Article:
For a thin and runny sauce, use one tablespoon of both butter and flour, whilst for a thicker sauce to use in croquettes, for example, use three tablespoons of both.
Bechamel sauce is used in many well-known recipes such as macaroni cheese, lasagne and moussaka and it is also the basis for soups, pies and croquettes. It can be served on its own, accompanying fish, cheese, egg and gratin dishes.
When the sauce was first invented in France around 1650 during the reign of Louis XIV it was prepared by cooking veal stock, milk and seasonings over a low heat, straining the sauce through a sieve and then adding cream.
A later version instructed the formation of a white "roux" (butter and flour mixture) to which milk, salt, pepper and an onion studded with cloves
were added and cooked slowly over a low heat for 20 minutes.
Nowadays, many chefs prefer to cook different more modern sauces made with butter or vegetable purées, as the Bechamel sauce is now regarded as old-fashioned and out of date.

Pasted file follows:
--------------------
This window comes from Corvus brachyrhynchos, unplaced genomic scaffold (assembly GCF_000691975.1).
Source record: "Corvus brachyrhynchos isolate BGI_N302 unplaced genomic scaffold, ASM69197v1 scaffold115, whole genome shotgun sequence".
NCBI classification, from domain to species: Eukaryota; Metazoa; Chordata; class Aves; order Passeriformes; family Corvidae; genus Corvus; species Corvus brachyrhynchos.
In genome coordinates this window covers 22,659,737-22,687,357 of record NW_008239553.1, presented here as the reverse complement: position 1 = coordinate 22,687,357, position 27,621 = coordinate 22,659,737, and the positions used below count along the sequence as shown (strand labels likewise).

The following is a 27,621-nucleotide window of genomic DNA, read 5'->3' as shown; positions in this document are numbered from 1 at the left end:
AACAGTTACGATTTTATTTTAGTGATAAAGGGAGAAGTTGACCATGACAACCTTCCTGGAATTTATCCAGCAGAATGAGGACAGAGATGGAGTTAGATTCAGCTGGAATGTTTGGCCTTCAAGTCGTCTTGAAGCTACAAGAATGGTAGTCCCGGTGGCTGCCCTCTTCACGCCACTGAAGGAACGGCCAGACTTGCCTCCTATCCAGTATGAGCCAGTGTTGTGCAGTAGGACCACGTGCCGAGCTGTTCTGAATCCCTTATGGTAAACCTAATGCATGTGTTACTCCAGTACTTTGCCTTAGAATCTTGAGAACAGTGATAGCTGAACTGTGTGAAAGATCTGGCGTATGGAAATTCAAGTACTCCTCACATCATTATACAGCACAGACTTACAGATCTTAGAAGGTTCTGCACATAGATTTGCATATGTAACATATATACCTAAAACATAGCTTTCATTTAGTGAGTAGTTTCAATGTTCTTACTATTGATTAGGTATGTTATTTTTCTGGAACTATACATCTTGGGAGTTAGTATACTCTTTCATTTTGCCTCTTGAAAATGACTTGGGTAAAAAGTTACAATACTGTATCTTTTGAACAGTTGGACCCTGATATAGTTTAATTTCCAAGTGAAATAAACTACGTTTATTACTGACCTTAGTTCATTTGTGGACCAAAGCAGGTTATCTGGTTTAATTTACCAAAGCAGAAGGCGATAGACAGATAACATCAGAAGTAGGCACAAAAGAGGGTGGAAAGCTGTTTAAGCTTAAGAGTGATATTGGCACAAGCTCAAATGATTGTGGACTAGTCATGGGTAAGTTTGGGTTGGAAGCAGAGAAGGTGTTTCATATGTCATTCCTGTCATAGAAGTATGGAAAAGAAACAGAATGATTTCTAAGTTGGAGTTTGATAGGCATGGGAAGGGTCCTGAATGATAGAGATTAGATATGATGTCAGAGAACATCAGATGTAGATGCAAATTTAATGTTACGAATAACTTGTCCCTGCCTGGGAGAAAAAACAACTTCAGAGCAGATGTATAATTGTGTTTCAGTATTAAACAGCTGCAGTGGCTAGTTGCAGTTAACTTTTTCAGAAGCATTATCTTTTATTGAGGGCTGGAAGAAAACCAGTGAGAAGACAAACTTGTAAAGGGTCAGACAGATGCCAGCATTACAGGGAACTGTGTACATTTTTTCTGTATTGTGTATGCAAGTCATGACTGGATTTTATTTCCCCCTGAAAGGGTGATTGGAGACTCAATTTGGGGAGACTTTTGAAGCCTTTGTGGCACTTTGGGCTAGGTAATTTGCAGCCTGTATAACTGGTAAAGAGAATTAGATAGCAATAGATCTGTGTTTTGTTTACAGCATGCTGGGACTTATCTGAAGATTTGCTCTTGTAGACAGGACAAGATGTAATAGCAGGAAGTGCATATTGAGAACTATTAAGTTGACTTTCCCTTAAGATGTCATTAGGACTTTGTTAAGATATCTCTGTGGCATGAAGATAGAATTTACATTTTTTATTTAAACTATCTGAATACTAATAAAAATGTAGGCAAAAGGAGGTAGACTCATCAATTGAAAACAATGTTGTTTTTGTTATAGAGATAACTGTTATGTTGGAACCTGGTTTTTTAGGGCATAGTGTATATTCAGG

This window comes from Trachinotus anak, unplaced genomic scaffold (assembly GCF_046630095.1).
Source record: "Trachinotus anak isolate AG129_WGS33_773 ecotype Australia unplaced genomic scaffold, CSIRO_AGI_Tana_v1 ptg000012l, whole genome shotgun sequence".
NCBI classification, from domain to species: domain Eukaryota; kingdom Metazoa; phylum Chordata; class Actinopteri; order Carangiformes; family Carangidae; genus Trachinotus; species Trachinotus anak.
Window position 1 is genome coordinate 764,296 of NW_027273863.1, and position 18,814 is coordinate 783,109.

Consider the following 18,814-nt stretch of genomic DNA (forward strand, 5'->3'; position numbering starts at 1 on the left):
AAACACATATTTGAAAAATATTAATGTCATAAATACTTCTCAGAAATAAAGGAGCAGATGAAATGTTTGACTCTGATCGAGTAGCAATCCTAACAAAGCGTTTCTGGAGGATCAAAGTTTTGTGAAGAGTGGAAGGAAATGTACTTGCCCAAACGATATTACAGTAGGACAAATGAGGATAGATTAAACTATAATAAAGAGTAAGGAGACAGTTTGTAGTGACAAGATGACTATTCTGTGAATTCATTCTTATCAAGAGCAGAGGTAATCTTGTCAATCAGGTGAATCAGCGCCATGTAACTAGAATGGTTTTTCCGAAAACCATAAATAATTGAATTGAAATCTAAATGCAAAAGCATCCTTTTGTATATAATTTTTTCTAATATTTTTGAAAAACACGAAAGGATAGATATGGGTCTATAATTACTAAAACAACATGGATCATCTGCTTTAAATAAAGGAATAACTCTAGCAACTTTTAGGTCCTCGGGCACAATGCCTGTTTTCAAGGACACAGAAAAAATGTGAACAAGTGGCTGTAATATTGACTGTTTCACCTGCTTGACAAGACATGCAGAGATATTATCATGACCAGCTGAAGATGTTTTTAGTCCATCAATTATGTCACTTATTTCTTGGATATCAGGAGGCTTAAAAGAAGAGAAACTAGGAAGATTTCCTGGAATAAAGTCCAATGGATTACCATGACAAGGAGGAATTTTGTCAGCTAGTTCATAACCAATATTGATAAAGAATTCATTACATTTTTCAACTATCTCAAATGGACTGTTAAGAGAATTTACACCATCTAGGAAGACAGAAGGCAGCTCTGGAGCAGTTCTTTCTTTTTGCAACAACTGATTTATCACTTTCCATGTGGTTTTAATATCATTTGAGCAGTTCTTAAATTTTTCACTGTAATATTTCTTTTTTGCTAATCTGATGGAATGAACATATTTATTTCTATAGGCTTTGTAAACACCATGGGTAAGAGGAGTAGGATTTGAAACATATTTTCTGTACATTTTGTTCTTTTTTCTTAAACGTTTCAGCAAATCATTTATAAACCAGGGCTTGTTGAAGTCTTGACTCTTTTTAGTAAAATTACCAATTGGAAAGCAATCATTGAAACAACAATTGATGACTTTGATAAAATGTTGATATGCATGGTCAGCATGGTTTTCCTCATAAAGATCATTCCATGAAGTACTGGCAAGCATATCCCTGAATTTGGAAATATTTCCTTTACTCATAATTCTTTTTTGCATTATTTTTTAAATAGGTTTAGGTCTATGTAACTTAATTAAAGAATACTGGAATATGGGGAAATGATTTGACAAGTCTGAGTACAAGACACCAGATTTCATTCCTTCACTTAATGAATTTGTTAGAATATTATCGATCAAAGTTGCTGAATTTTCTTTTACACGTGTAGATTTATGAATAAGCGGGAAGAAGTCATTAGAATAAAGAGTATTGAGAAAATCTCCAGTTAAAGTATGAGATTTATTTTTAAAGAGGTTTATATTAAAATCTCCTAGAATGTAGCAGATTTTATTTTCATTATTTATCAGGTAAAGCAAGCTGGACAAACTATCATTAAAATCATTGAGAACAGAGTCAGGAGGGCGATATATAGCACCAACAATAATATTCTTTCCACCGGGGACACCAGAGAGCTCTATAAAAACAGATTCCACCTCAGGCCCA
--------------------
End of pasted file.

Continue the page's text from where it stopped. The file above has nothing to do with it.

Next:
However, Bechamel sauce will always be around as it is an integral part of many popular recipes.
There are generally two methods of preparing the sauce. The first method is very quick, and is made by preparing a roux and whisking in milk. The second recipe, on the other hand, is for a more traditional and slow way of making the sauce, using vegetables and simmering the mixture for about 30 minutes.
Once the sauce has been prepared, it may be kept warm by pouring it into a jug and placing it over a simmering pan of water until needed.
Alternatively, the sauce may be stored in the refrigerator for up to two days.
Below are three recipes for Bechamel sauce each using slightly different ingredients and method.